The lopsided tendency that keeps women in family business—remaining tethered to the home even if they are prepared and capable of moving "into the world"—is noted in a report prepared by OECD. The survey provides factual support for the intuitive concern of cultural and political imbalance impeding the progression of women into the workplace who are otherwise fully capable. The nations of Algeria, Tunisia, Morocco, Libya, Jordan and Egypt all prohibit gender discrimination and legislate equal pay for men and women, but the progressive-sounding checklist of their rights fails to impact on "hiring, wages or women's labor force participation." In fact, the report continues, "Women in the six countries receive inferior wages for equal work… and in the private sector women rarely hold management positions or sit on the boards of companies."

This is more than a feminist mantra; MENA's males must learn that they, too, will benefit from accelerating the entry of women into the workforce on all levels. Some projections of value lost because women are unable to work; or conversely the amount of potential revenue are significant.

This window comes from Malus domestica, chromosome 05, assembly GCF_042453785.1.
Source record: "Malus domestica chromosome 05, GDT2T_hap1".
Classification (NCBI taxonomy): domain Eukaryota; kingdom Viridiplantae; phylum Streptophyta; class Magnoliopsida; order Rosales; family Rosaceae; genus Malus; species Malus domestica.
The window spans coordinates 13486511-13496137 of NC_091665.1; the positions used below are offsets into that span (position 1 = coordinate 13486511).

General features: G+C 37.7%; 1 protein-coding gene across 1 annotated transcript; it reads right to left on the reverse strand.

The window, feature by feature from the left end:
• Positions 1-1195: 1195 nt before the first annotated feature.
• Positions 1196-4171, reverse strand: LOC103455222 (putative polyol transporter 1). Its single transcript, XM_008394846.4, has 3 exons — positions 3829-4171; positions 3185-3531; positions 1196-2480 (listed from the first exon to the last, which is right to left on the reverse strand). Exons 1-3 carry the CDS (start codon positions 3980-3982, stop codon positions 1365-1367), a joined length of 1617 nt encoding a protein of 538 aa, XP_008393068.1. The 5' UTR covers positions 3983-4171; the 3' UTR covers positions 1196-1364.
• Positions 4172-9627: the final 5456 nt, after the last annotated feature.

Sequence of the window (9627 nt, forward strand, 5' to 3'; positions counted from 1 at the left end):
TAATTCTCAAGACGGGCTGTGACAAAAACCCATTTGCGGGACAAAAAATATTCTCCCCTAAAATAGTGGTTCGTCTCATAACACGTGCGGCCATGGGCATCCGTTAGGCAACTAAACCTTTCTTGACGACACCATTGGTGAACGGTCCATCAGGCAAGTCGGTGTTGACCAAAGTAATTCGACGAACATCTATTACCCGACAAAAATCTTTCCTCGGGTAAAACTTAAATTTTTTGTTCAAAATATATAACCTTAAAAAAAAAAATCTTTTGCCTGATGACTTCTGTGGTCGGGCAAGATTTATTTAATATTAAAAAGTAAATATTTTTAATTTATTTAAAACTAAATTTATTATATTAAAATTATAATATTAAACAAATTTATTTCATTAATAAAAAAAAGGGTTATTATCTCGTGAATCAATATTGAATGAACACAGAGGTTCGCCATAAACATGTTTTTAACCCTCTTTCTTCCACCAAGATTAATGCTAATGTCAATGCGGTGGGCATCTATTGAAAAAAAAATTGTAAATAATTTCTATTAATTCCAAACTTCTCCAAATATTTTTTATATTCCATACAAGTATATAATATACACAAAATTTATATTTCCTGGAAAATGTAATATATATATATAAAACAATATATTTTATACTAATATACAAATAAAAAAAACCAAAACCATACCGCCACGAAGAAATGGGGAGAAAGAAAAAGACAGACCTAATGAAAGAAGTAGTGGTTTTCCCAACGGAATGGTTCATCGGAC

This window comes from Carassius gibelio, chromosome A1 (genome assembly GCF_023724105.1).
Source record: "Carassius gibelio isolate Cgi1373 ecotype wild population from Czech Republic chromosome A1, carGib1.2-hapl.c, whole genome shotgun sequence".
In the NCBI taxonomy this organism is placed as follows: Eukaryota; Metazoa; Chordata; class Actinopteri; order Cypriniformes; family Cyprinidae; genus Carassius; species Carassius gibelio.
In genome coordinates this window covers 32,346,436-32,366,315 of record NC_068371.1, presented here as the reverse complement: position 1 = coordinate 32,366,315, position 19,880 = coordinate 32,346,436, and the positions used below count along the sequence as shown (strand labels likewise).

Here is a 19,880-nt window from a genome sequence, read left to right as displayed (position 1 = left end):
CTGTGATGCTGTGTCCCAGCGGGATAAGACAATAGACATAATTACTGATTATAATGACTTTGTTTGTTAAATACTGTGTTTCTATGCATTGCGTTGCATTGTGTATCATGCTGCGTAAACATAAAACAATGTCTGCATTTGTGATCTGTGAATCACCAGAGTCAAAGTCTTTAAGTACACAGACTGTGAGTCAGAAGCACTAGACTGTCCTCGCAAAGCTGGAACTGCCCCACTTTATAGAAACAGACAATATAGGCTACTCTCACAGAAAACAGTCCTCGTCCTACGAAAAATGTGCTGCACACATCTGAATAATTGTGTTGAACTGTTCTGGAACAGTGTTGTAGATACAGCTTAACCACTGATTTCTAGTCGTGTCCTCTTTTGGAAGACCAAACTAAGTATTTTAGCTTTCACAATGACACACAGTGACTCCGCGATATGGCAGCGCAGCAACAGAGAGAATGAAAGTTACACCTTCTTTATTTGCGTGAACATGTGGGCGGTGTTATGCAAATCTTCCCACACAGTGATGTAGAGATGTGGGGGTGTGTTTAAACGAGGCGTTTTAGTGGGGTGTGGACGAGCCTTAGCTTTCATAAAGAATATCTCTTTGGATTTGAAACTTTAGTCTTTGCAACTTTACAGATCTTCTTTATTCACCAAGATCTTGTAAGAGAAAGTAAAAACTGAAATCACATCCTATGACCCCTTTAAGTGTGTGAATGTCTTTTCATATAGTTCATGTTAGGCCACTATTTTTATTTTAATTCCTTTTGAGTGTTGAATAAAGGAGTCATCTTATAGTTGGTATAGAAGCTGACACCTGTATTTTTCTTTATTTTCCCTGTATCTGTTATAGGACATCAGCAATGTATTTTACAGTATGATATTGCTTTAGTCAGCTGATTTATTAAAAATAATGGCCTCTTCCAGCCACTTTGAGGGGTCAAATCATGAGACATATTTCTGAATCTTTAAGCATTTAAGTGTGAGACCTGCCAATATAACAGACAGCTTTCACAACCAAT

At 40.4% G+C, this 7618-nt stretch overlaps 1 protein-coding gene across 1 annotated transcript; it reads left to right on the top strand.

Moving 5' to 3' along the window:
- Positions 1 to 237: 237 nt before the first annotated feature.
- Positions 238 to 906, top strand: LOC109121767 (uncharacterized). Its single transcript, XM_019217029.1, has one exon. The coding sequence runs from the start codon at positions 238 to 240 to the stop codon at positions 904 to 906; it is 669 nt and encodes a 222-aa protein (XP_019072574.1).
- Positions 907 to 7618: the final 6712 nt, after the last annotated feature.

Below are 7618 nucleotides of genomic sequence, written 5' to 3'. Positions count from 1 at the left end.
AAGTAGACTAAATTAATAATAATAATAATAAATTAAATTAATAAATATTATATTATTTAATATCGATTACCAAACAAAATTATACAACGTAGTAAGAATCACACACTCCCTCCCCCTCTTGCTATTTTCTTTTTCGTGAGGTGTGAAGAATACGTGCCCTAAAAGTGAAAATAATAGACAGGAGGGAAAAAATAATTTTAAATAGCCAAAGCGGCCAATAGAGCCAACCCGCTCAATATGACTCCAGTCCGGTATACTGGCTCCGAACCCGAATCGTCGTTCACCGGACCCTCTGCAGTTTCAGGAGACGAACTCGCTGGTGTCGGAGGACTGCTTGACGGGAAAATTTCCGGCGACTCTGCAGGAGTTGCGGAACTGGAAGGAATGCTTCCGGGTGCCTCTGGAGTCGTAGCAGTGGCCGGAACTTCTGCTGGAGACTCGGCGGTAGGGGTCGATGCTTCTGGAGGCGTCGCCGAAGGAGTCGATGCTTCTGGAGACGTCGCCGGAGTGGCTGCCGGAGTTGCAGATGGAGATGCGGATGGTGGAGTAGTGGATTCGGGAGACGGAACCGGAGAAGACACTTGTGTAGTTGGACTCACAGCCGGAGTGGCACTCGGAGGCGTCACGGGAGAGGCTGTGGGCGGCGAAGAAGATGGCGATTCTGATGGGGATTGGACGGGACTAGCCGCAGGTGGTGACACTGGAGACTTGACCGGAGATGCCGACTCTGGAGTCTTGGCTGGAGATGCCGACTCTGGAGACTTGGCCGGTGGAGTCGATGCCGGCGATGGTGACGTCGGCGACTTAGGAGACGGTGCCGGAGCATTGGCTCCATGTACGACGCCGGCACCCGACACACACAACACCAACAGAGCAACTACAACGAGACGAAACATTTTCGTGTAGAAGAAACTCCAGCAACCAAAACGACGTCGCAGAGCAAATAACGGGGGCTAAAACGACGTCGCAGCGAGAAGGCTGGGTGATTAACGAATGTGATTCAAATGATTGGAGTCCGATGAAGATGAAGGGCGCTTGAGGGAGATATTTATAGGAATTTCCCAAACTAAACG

Elissa Freiha, founder of Womena, the leading empowerment platform in the Middle East, emphasizes the financial benefit of having women in high positions when communicating with men's groups. From a business perspective it has been proven through the market Index provider MSCI.com that companies with more women on their boards deliver 36% better equity than those lacking board diversity.

She challenges companies with the knowledge that, "From a business level, you can have a potential of 63% by incorporating the female perspective on the executive team and the boards of companies."

Freiha agrees that educating MENA's men will turn the tide. "It is difficult to argue culturally that a woman can disconnect herself from the household and community." Her own father, a United Arab Emirates native of Lebanese descent, preferred she get a job in the government, but after one month she quit and went on to create Womena. The fact that this win-lose situation was supported by an open-minded father, further propelled Freiha to start her own business.